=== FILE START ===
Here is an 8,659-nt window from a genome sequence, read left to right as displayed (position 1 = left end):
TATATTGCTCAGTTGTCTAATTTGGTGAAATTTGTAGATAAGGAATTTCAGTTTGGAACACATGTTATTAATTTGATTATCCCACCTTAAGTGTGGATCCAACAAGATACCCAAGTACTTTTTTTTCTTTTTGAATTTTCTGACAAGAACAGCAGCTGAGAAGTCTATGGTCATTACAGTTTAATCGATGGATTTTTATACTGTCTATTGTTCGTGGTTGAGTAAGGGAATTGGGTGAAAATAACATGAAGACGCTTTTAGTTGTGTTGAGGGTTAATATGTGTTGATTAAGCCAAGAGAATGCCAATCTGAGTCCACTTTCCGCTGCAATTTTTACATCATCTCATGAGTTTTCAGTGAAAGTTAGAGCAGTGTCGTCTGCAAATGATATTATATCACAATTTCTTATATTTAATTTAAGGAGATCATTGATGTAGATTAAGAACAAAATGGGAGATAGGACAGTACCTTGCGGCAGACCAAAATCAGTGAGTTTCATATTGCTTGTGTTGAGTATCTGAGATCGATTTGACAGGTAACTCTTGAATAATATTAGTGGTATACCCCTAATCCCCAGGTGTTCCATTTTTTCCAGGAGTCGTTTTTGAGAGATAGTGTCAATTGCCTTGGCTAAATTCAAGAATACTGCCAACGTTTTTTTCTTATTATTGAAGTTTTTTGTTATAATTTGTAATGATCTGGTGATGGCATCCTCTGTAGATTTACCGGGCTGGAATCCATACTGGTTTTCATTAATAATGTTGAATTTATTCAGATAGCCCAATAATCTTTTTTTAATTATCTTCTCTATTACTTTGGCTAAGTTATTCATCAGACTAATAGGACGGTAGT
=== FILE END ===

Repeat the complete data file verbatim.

Here is an 8,659-nt window from a genome sequence, read left to right as displayed (position 1 = left end):
TATATTGCTCAGTTGTCTAATTTGGTGAAATTTGTAGATAAGGAATTTCAGTTTGGAACACATGTTATTAATTTGATTATCCCACCTTAAGTGTGGATCCAACAAGATACCCAAGTACTTTTTTTTCTTTTTGAATTTTCTGACAAGAACAGCAGCTGAGAAGTCTATGGTCATTACAGTTTAATCGATGGATTTTTATACTGTCTATTGTTCGTGGTTGAGTAAGGGAATTGGGTGAAAATAACATGAAGACGCTTTTAGTTGTGTTGAGGGTTAATATGTGTTGATTAAGCCAAGAGAATGCCAATCTGAGTCCACTTTCCGCTGCAATTTTTACATCATCTCATGAGTTTTCAGTGAAAGTTAGAGCAGTGTCGTCTGCAAATGATATTATATCACAATTTCTTATATTTAATTTAAGGAGATCATTGATGTAGATTAAGAACAAAATGGGAGATAGGACAGTACCTTGCGGCAGACCAAAATCAGTGAGTTTCATATTGCTTGTGTTGAGTATCTGAGATCGATTTGACAGGTAACTCTTGAATAATATTAGTGGTATACCCCTAATCCCCAGGTGTTCCATTTTTTCCAGGAGTCGTTTTTGAGAGATAGTGTCAATTGCCTTGGCTAAATTCAAGAATACTGCCAACGTTTTTTTCTTATTATTGAAGTTTTTTGTTATAATTTGTAATGATCTGGTGATGGCATCCTCTGTAGATTTACCGGGCTGGAATCCATACTGGTTTTCATTAATAATGTTGAATTTATTCAGATAGCCCAATAATCTTTTTTTAATTATCTTCTCTATTACTTTGGCTAAGTTATTCATCAGACTAATAGGACGGTAGT